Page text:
First things first: He doesn't sound much like his father.
That may be what people want to know most about Kenny Albert, voice of the Baltimore Skipjacks on WLIF (1300 AM) and son of Marv Albert, voice of football, basketball, hockey and boxing for NBC and other broadcasting outlets.
Kenny has that droopy-lidded Albert look, but, hearing him on radio and forgetting his lineage, a listener would surmise only that the Skipjacks are fortunate to have a fine, young announcer who happens to come from New York.
More than most, perhaps, Albert, 23, has been preparing for this job practically all his life.
"When I was 5 years old, I got a tape recorder for my birthday from my parents," Albert said. "Right away, I started to do games from television. I set up my room like a studio. It was more like a television studio that happened to have a bed in it."
Later, young Albert would accompany his father to assignments at Madison Square Garden, taking a tape recorder along to do his own play-by-play.
"Growing up, I never thought about doing anything else," Kenny Albert said.
His first real broadcasting work came while he was in high school, when Albert started calling prep and small-college sports for a local cable company in Queens. Moving on to NYU, Albert was the radio voice for the school's basketball team and popped up regularly on New York radio and television broadcasts, principally on hockey. That's not counting the statistical work he did for seven years on New York Rangers games and four years on New York Knicks games, both of which feature his father on play-by-play.
Some would say he is riding his father's coattails to a career.
"In terms of people saying I got this job because of him, I don't agree with that," Albert said. "He never made any calls for me. I wouldn't want to get a job like that. The way it helped was because of all the people I was able to meet."
As it turns out, though, Albert said he didn't meet anyone associated with the Skipjacks before pursuing the job here last year.
"I wouldn't want them to hire me if it was a bad [audition] tape just because of the last name," he said.
I don't know how that tape sounded, but Albert's work now is far from bad. Calling hockey may be the toughest of play-by-play jobs because of the rapid, end-to-end nature of the sport. But Albert carries it off well, even finding time occasionally to slip in a light touch that is so much a part of his father's style.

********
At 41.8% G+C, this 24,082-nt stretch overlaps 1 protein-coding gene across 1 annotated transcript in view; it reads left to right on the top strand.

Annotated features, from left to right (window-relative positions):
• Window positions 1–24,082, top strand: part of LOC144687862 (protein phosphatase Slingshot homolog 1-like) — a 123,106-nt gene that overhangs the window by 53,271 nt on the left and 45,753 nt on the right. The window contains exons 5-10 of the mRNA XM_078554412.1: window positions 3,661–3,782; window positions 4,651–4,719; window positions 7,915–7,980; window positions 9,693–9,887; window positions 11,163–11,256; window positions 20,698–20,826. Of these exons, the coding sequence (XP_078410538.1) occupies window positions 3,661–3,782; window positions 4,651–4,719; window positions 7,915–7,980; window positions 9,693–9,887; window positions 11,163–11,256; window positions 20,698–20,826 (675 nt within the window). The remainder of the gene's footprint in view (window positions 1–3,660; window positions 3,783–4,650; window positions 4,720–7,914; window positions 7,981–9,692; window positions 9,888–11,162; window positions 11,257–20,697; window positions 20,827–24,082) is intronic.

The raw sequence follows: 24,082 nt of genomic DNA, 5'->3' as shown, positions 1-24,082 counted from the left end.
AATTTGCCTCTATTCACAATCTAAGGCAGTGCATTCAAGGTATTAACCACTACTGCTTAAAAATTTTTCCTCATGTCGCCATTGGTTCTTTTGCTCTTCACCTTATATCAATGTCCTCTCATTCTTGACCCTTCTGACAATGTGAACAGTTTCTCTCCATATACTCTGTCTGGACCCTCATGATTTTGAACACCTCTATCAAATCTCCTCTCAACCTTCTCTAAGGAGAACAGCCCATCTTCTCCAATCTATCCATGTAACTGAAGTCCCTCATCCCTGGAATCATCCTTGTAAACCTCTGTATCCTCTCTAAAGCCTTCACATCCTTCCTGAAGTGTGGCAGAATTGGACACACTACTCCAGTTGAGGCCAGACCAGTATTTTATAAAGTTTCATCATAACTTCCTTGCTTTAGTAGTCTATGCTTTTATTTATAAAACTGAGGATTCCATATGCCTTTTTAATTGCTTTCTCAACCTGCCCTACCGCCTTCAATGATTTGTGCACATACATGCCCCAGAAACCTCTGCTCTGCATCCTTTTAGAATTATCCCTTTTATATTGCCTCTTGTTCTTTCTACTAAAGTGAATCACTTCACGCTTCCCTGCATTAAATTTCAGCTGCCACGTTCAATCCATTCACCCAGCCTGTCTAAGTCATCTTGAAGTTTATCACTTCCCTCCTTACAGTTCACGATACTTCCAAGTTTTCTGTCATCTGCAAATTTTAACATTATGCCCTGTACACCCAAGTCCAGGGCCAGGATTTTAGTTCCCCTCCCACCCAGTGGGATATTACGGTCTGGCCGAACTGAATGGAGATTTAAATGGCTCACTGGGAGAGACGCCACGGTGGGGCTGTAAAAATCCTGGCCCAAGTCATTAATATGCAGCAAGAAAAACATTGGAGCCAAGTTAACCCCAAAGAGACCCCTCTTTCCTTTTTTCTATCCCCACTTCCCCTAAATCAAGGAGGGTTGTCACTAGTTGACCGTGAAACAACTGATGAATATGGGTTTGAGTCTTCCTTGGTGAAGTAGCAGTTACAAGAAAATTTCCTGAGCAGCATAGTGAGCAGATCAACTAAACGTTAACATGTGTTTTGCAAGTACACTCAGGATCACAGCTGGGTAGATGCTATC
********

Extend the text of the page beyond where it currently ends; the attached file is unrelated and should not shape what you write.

"I don't either try to sound like him or not sound like him," Albert said. "I sound like me, I guess."
Which is what Kenny should be doing, Pop says.
"I think he should really try to find his own way," said Marv Albert. "I think he understands he might have gotten a little break, but if he doesn't have it, he's not going to keep it."
Kenny -- who, with his father and uncles Al and Steve, puts the Alberts one up on the three-generational Carays (Harry, Skip and Chip) -- said he expects to stay in Baltimore two to three years, after which he hopes to move into a National Hockey League play-by-play job, maybe with one of the expansion teams.
"As Tom Ebright, owner of the team, says, the team is here not only to develop players, but also other people," Albert said.
D8 Even those who came here with good announcing genes.
Start saving now: The commissioners of the National Football League and National Basketball Association say pay-per-view telecasts could arrive soon.
"We're still looking at it," the NFL's Paul Tagliabue said during a taping of ESPN's "Outside The Lines" (Sunday, 8 p.m.). "I don't think that we are that much closer except for in terms of exploring concepts. I don't think you'll see it in the 1991 season. Perhaps we will experiment in the last two years of four-year current contract, 1992 and 1993."
"I would say in the next couple of years," the NBA's David Stern said.
Stern, though, said leagues can't see pay-per-view as a savior.
"The most important thing is not to simply go out and grab more revenue to feed a system that is out of control," he said.
It seems clear that the networks are going to start damming up that flood of money flowing to the leagues. Accountants at CBS and ESPN probably need new red pencils after last baseball season, and all sports are subject to the flat advertising market.
Big Eight basketball games start at 7:30 p.m. Eastern time Tuesdays on ESPN, and Southeastern Conference games begin about two hours later. Big Eight teams are playing 6:30 p.m. local time, but SEC games in the Eastern time zone begin at 9:30 local time, meaning student-athletes are up playing almost until midnight. Why not reverse the time slots? ESPN says this is the way the conferences wanted it. The SEC requested the later slot, and the Big Eight didn't mind being first.